The Beat Box

Noteworthy Hip Hop – October 2020

This column is a reprint from Unwinnable Monthly #132. If you like what you see, grab the magazine for less than ten dollars, or subscribe and get all future magazines for half price.

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Selections of noteworthy hip hop.

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Goddamn, fall is a great season for hip hop! Last year, I was overwhelmed by all the quality drops over the full season, and this year, September 25 seemed to mark the beginning of the season with an amazing selection of releases I just can’t do justice. Keep in mind though, I’m not sure I can ever do justice to the glut of good hip hop released these days. Regardless, I’ll do my best, but I am going to stick to albums that only came out on the 25th of September. I might have to revisit this legendary Friday later in the year, but this is a start.

Joji – Nectar
I struggled to write this column for October because for the last two weeks, I’ve basically had Nectar on repeat. Nearly everyday since it dropped, I’ve woken up with at least three tracks running through my head (mainly “Daylight,” “Pretty Boy,” and “Your Man”).This is my kind of pop music, full of deep bass, crisp drums, heavy synths and ethereal vocals. The lyrical content is a little banal in the grand scheme of things, but Joji keeps it interesting enough to keep the luscious instrumentals together. This whole thing drips with melancholic charisma that oozes out of the vocal work and instrumentals that I never would have thought could come from the guy formerly known as TVFilthyFrank, but here we are.

Spillage Village – Spilligion
Remember March? It feels like a different time, but that’s when JID rented out a house in Atlanta to record his third album. Instead of having some folks stop by for features, when quarantine dropped on all of us, he invited EarthGang, Hollywood JB, Mereba, 6lack, Benji and Jurdan Bryant to settle in and make a new Spillage Village album: Spilligion. As always, the Spill Vill team bounce back and forth off each other with precision and the hazy, neo-soul beats provide a gorgeous palette for their technical lyricism. Together, the crew has produced an album that feels fueled by contemporary anxieties. From the systemic racism exposed by the BLM protests to losing unemployment pay, Spilligion describes the specific vibes of 2020, letting you experience it from their cloudy, haze-infused couch. This isn’t exactly a timeless album (although there are few timeless songs, including “Mecca” and “End of Daze”), but it is timely as hell, and might help you through this interminable isolation of quarantine. Now I’m left waiting on that JID album though.

Nappy Roots – 40RTY
I’ve been saying that Nappy Roots are one of the most underrated hip hop groups for a while, mainly because they produce their unique sound with astounding consistency. They’ve never replicated the success of “Good Day,” “Po’ Folks” and “Aww Naww” in the ‘00s, but they’ve released a stream of albums that are fire, and 40RTY is just another feather in their cap. As always, this album has a steady stream of thoughtful, complex lyrics and tight beats, but also feels a little more minimalist than some of their previous work. Regardless, if you haven’t listened to them since they broke into the mainstream, come back and check out their new material. But even if you don’t, if you live in Kentucky (*wink* *wink* Amanda), you should put a note in your calendar for next September 16th so you can remember to celebrate “Nappy Roots Day.”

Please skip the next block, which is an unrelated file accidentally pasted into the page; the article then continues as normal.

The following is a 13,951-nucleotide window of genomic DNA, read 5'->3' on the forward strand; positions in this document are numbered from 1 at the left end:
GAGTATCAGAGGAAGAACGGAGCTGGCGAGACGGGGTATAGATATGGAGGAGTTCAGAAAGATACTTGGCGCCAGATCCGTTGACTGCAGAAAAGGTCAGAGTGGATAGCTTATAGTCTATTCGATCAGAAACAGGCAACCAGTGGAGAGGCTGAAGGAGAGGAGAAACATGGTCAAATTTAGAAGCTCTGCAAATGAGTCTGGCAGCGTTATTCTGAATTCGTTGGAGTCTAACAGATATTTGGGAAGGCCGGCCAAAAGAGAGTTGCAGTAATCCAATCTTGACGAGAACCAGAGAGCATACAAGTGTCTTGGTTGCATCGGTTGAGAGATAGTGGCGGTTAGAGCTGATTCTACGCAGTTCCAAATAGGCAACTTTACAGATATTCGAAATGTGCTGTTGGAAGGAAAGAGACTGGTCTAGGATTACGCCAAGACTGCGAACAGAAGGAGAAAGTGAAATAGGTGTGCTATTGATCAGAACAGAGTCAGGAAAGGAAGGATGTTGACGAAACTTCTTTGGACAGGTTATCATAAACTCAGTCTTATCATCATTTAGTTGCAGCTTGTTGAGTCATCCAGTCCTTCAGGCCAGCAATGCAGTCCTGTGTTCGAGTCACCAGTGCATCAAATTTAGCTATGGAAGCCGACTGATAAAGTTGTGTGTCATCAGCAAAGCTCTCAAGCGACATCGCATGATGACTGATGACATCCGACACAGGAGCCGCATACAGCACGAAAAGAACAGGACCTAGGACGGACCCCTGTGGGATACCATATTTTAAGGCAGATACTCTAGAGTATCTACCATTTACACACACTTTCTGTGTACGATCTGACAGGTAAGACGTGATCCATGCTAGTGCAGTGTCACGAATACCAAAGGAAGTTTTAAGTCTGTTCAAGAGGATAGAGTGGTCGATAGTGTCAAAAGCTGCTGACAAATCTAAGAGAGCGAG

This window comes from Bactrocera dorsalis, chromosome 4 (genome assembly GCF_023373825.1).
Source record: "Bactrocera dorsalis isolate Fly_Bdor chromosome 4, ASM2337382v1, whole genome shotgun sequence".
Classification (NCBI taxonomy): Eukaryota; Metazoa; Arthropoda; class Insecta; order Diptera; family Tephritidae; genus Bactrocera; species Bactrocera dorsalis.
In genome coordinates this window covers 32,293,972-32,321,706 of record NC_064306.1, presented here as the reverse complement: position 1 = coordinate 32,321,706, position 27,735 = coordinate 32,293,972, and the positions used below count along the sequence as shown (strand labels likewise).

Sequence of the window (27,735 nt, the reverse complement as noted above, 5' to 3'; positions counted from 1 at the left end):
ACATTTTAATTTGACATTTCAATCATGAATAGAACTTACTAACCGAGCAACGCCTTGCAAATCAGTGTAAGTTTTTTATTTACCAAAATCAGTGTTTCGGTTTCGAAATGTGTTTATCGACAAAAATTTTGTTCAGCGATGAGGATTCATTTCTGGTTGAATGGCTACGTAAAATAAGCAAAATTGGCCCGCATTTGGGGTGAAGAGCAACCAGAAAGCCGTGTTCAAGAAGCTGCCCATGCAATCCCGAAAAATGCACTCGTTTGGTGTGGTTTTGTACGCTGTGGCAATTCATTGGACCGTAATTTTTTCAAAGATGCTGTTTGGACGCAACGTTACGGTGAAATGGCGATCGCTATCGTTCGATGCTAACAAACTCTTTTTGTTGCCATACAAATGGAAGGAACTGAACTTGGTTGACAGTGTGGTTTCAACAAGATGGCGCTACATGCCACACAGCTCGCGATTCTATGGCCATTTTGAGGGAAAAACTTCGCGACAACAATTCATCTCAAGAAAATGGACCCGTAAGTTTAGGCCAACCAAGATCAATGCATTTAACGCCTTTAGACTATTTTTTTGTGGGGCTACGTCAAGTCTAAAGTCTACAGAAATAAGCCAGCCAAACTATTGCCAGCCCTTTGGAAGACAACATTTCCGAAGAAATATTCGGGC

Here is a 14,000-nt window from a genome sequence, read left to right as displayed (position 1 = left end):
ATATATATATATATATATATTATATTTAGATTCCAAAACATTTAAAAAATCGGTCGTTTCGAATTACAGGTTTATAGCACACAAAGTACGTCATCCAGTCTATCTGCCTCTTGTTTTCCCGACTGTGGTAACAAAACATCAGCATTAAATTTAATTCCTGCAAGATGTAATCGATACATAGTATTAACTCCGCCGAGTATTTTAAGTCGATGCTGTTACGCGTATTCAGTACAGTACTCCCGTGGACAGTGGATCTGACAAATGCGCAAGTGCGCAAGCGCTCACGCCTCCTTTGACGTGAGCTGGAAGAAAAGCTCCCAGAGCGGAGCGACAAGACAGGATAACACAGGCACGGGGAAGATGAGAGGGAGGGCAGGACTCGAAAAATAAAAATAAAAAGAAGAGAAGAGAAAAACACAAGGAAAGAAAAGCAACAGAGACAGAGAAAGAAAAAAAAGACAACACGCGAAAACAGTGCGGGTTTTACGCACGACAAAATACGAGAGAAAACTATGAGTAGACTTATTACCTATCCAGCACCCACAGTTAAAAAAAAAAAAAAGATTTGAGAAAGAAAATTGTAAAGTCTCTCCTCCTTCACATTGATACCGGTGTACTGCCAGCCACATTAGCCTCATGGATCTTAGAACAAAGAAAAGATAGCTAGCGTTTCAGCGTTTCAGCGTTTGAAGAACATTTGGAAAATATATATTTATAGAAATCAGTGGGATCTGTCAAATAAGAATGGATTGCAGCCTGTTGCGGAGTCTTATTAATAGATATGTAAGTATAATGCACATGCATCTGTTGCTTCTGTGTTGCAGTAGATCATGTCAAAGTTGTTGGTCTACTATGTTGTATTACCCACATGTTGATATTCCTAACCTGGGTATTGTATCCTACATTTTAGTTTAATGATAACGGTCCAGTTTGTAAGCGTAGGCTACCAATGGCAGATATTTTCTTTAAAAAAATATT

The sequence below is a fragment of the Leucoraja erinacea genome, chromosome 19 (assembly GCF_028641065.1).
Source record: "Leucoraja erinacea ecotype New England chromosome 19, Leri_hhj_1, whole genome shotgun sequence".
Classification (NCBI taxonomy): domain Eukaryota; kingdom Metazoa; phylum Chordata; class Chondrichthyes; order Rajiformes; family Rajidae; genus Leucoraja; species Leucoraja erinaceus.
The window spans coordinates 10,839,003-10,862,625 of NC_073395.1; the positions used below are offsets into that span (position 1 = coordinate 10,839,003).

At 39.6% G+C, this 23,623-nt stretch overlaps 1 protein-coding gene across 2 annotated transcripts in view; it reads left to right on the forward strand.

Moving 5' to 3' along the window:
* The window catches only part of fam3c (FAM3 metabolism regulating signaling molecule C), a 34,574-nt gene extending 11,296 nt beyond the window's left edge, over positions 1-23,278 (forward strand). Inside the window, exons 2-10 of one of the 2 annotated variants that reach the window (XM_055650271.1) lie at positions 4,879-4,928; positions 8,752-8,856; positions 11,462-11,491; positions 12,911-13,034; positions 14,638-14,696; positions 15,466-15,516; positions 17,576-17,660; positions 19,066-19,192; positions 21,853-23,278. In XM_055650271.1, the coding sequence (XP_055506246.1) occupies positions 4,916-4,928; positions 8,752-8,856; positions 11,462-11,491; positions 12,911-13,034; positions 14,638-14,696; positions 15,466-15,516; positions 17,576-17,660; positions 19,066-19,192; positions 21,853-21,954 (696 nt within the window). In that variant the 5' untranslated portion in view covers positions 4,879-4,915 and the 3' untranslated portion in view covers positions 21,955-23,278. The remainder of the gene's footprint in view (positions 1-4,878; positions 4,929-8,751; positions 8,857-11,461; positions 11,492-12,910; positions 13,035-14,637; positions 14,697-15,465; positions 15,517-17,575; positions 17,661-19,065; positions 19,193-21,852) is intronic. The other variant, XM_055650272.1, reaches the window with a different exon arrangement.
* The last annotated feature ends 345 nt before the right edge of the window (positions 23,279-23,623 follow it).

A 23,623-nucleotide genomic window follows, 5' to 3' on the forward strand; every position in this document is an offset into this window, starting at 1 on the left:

Arrested Development – Don’t Fight Your Demons
I’ll come clean on this one, Don’t Fight Your Demons is the first Arrested Development album I’ve listened to in full. But, if the rest of their lengthy discography holds up to the quality of this most recent project, I’ve some listening ahead of me. This is a lyrical assault on the contemporary failures of America, attacking capitalism and poverty, the police state, the COVID response, among other problems that we see on the daily. The boom bap beats and soul samples provide a traditional backdrop for refined lyricism that is fun but potent. I think I’m about to dip back to 1991 to check out their debut, 3 Years, 5 Months, and 2 Days in the Life Of…

Action Bronson – Only For Dolphins
Frankly, I’m amazed that I haven’t written up an Action Bronson album in this column yet. Unless I’m forgetting, Action is the artist I’ve seen most in concert (what can I say, he frequented Colorado a lot when I was there). I even got pulled backstage by his producer Party Supplies in Denver one night for some pre-show shenanigans, which might be the coolest thing I’ve ever done.

Anyway, I’ve got some love in my heart for Bronson, and on Only For Dolphins, he brings his usual charismatic self, delivering lyrical twists and turns over jazzy, funky beats. This is a solid release from Young Baklava, featuring everything you’d expect from the Flushing, Queens native, including some high quality dolphin sounds. I’m also happy to see Action trying to trying his hand at the painterly arts. I’m really tempted to buy the vinyl to get the poster that comes with it.

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Noah Springer is a writer and editor based in Boston. You can follow him on Twitter @noahjspringer.

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